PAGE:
Mac remote desktop and VPN to access Windows XP computer

I have a windows server 2003 network running a domain controller.  All computers in the LAN are xp.  I have a few outside employees that have macs that need to access their desktop pc's.  On an outside xp computer, I can connect to our VPN and then remote desktop to whatever computer I want within the lan.  On the mac, I created a VPN and connect but it won't connect to any windows computers from the mac RDC.  I have even tried to connect to one of our servers but with the same results.  I can ping the IP's and get a reply back.  If I disconnect the VPN and try the RDC to the IP that has been set up to accept outside connections and route them to our terminal server, it works fine.

Seems like it must be something simple I'm missing.
Who is Participating?

[Product update] Infrastructure Analysis Tool is now available with Business Accounts.Learn More

I wear a lot of hats...

"The solutions and answers provided on Experts Exchange have been extremely helpful to me over the last few years. I wear a lot of hats - Developer, Database Administrator, Help Desk, etc., so I know a lot of things but not a lot about one thing. Experts Exchange gives me answers from people who do know a lot about one thing, in a easy to use platform." -Todd S.

You might like to consider third party remote control software such as
Which I believe all are cross platform.
mwhitAuthor Commented:
I use logmein in other instances, but this is an end user and I don't want to give them access to my account.  They need to have unassisted connection and I was hoping to not have to install additional software.
The problem may be that the Mac clients are trying to VPN from a LAN which uses the same subnet as your server's LAN. If that is the case, this seems to confuse Mac VPN clients and they can't seem to figure out if, say, is a local or a remote IP.

The solution is to get the Mac users to go into their router software and change their default LAN subnet, from say, 192.168.1.x to 192.168.5.x.
Determine the Perfect Price for Your IT Services

Do you wonder if your IT business is truly profitable or if you should raise your prices? Learn how to calculate your overhead burden with our free interactive tool and use it to determine the right price for your IT services. Download your free eBook now!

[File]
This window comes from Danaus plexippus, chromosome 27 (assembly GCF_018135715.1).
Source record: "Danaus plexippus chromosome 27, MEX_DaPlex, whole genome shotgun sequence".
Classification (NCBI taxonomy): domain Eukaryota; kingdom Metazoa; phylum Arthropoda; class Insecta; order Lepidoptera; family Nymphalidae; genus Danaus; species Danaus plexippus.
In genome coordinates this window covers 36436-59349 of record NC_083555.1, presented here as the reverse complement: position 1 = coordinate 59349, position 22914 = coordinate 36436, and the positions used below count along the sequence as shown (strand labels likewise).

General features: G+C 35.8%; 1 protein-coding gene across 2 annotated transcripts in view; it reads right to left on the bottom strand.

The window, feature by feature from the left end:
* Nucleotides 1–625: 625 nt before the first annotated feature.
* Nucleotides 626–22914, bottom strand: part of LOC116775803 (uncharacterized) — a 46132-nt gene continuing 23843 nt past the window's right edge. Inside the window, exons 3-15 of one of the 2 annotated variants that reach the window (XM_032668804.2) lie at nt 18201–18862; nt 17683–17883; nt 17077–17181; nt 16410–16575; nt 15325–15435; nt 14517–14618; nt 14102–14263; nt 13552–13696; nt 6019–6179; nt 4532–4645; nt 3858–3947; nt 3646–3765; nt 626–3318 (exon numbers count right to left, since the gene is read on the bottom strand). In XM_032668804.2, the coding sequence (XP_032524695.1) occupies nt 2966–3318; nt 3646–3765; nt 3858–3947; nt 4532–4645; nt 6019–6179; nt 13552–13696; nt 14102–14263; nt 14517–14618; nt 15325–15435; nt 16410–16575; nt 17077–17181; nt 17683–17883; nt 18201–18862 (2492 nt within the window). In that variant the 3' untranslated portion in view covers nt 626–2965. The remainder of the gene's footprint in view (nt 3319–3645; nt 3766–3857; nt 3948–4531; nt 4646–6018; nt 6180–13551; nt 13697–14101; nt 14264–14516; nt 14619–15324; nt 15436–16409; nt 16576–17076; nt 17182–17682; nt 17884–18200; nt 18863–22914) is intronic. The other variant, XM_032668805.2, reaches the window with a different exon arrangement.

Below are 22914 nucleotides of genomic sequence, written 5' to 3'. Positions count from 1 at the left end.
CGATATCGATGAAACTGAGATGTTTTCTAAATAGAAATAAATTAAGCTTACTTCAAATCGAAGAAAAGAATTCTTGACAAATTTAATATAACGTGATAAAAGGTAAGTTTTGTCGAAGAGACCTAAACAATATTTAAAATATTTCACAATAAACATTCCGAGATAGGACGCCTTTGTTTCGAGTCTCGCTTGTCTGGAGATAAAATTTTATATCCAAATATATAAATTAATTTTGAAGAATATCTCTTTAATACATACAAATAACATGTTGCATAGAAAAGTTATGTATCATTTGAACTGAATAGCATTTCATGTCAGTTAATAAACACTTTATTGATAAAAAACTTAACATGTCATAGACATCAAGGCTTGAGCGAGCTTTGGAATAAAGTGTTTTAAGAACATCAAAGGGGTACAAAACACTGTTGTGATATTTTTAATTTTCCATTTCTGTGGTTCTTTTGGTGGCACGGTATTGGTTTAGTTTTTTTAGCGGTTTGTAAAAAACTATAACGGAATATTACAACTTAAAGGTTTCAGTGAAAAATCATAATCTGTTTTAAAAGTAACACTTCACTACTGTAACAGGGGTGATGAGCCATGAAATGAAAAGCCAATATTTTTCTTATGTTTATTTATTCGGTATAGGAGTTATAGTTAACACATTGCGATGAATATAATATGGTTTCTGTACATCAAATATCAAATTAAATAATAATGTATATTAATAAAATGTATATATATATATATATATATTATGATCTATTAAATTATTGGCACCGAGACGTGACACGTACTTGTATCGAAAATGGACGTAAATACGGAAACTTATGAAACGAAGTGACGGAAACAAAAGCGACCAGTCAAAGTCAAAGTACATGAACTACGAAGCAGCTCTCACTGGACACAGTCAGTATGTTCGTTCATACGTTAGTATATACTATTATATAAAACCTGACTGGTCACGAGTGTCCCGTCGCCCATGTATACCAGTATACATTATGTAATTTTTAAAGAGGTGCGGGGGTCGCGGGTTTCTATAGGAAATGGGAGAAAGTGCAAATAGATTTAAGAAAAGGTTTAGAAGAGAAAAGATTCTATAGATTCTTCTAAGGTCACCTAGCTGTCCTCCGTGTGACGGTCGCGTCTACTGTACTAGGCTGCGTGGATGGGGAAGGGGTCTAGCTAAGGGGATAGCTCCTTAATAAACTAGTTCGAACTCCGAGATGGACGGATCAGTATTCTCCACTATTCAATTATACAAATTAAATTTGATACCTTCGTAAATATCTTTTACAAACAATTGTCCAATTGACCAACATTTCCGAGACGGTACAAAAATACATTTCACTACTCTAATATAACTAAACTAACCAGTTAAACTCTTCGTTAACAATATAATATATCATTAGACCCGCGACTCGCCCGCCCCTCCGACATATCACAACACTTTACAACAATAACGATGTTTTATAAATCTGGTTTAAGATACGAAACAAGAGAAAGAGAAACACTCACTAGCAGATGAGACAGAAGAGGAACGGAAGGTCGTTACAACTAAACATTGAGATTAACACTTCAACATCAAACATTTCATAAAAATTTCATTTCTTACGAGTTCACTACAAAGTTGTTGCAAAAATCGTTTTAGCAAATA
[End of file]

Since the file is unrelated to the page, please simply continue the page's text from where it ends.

mwhitAuthor Commented:
You may be on to something Strung with the confusion over local/LAN subnets.  I was hoping that there would be a better solution than walking end users through changing the subnets on their routers.
There is a check box on the Mac VPN client to send all traffic through the VPN, but that has never solved the problem for me.
We seriously considered changing our server LAN subnet to get around this problem (we were using 192.168.1.x which unfortunately is the default for most LInksys routers), but decided that was too much work because we had a bunch of printers with fixed IP addresses that were referenced in a bunch of Macros.

But if changing the server LAN subnet to something unlikely to be used on a home LAN is an option, that would solve the problem.
mwhitAuthor Commented:
I tried that as well, and although it didn't connect, it gave me a different message when failing to connect.
mwhitAuthor Commented:
I have another work around that I can use.  I'm using 2x application server.  I am going to set up a remote desktop "application" and allow the users to run this app and connect to the desired PC.

Experts Exchange Solution brought to you by

Your issues matter to us.

Facing a tech roadblock? Get the help and guidance you need from experienced professionals who care. Ask your question anytime, anywhere, with no hassle.

Start your 7-day free trial
I would also suggest you look at something like a dedicated VPN unit, like a NetGear SSL-VPN unit
OR the replacement

Because with a direct VPN into your corp LAN, you are joining to LANs, the home users, and your corp. This becomes a potential security risk, particularly for worms that spread on LANs like Conficker, and you get better inherent security as there is a firewall on the device, as opposed to the packets going to the PC software firewall on the end PC, which is open to OS holes.

If you use a WEB fronted SSL/VPN device there is separation between the LANs (and thus no problem with network addresses either) as the RDP client runs on the SSL/VPN device.

They have Wizard based setups, and you can customize the web interface presented to the users, and manage the user accounts either from the device, or integrate it with Active Directory.

It's more than this solution.Get answers and train to solve all your tech problems - anytime, anywhere.Try it for free Edge Out The Competitionfor your dream job with proven skills and certifications.Get started today Stand Outas the employee with proven skills.Start learning today for free Move Your Career Forwardwith certification training in the latest technologies.Start your trial today
Apple Networking

From novice to tech pro — start learning today.